The Last Ninja From Another Planet
We're just going to give you the premise of this one straight, because there's no outdoing the game itself on this one: In The Last Ninja From Another Planet, by Dharmasta Adriwara Widhayaka, you are a ninja from another planet who is the sole survivor of a massive mutant attack on your home, and you must go back in time to infiltrate a mad scientist's lab to destroy all the mutants and prevent the attack from ever happening. Phew! Once you've let that soak in a bit, you'll find that this is a puzzle game centered around slicing up everything in your path. Your ninja can stick to walls and ceilings with ease, and when you press the [arrow] keys or [WASD], he'll leap in the direction of your choosing, moving along until he hits a wall... or meets his untimely demise. He'll automatically slice-'n'-dice any monsters he comes across, so your task is to destroy them all safely without running into anything too pointy for his sword to deal with. Although the basic premise is simple, the game continuously introduces new elements up until the very end, such as mutants that can only be destroyed in specific ways, clones who follow your movement, mad ninja skillz powerups, and even a puzzle-based boss fight at the very end.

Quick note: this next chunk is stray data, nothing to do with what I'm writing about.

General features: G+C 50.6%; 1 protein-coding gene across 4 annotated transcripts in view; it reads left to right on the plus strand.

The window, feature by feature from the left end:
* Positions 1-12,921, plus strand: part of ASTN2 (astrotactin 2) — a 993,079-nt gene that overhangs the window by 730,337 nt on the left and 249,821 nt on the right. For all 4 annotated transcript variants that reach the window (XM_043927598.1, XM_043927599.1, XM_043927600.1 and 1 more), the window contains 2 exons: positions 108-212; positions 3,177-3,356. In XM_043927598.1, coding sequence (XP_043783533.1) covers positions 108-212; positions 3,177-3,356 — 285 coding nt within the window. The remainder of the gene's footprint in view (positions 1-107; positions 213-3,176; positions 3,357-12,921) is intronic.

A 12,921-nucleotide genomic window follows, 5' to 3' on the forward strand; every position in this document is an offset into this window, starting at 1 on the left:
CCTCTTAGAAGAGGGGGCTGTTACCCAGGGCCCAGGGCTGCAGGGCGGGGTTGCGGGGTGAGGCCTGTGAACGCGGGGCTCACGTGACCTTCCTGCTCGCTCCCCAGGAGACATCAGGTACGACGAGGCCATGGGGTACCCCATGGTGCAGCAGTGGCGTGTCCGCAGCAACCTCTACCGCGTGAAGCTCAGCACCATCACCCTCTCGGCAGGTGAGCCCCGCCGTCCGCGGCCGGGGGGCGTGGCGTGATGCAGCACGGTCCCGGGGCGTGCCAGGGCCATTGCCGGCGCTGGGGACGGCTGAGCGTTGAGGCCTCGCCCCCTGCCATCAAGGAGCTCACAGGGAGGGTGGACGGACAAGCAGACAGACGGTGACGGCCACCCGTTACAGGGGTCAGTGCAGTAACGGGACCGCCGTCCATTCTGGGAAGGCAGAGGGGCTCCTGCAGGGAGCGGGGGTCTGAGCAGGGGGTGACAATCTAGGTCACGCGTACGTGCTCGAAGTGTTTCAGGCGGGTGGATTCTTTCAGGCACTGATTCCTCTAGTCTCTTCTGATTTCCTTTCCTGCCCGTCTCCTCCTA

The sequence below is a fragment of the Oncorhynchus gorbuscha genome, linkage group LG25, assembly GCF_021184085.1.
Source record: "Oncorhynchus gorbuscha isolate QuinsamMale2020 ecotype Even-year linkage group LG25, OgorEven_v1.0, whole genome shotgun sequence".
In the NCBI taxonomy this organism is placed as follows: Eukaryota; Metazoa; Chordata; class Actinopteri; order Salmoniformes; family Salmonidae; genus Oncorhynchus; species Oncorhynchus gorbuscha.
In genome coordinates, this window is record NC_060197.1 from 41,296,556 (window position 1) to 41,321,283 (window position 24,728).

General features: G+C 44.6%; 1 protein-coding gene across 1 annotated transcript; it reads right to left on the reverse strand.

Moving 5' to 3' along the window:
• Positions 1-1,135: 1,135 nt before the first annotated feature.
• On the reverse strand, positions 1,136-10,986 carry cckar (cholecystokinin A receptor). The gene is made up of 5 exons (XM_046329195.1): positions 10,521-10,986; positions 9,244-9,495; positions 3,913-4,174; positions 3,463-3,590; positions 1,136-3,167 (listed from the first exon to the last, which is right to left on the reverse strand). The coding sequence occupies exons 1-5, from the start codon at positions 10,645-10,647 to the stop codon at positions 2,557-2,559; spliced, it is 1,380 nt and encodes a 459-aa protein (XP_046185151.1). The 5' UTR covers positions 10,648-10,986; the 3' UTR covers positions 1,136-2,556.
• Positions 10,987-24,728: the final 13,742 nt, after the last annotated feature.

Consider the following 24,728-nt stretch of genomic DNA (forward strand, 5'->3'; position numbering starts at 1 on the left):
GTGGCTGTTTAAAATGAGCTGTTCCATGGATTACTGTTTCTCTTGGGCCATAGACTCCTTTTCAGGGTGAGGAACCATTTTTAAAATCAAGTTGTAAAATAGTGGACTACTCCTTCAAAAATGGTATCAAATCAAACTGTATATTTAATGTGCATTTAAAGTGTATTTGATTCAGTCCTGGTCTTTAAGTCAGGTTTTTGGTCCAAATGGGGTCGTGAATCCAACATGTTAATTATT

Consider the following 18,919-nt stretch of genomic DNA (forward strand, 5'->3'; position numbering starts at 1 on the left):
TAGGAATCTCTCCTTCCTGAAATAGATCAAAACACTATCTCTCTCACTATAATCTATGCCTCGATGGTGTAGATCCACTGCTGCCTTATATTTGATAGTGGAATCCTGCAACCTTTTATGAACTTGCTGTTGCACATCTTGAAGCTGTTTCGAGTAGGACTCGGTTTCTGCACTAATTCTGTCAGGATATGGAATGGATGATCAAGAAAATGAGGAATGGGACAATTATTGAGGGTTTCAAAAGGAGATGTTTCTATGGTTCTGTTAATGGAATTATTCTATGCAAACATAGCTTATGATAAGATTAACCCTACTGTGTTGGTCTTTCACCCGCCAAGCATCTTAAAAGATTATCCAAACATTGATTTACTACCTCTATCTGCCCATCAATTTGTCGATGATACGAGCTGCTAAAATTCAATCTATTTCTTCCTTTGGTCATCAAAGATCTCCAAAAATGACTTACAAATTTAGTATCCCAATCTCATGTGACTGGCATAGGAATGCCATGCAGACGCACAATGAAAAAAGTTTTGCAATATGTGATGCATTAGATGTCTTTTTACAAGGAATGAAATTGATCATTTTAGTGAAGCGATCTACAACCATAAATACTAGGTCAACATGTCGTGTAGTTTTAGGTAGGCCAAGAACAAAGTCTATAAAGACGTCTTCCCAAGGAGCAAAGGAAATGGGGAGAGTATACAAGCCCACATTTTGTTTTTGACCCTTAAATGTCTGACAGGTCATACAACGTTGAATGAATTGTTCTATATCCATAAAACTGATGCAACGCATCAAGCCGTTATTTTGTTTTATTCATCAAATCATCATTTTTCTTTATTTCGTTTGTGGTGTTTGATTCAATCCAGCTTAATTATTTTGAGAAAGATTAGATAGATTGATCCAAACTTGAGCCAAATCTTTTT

Even though it's not an action game, the sense of motion and speed here is great. The ninja travels everywhere with a satisfying "whoosh," and he'll julienne just about everything he comes across, from chopping up crates to shaving portraits bald. The puzzles are often clever, but there are nitpicks here and there, such as timing-based puzzles, which are far more fiddly than anything else in the game. Levels that rely on the "ninja clones" also tend to have more trial-and-error, since you'll have to activate them at very precise moments in the level, and if you get it wrong, you'll have to restart the whole shebang. Particularly scary enemies have an unskippable cutscene when they die, and there's a lot of blood besides. If you're the sort of person who laughs at the "Black Knight" scene in Monty Python and the Holy Grail, that's not really a drawback. If you are that sort of person, then The Last Ninja From Another Planet is right up your (probably spike-lined) alley.
Once you've got bombs & spikes it starts getting annoying. I left it there.
Is there no way of turning off the music without turning off the FX? That seems like a basic necessity in any game. FX mean a lot to me, but I cannot handle the music. Aren't lots of people like this?
Great game - nice difficult puzzles and good concept of directing multiple ninjas around the board simultaneously. Looking forward to the sequel! :)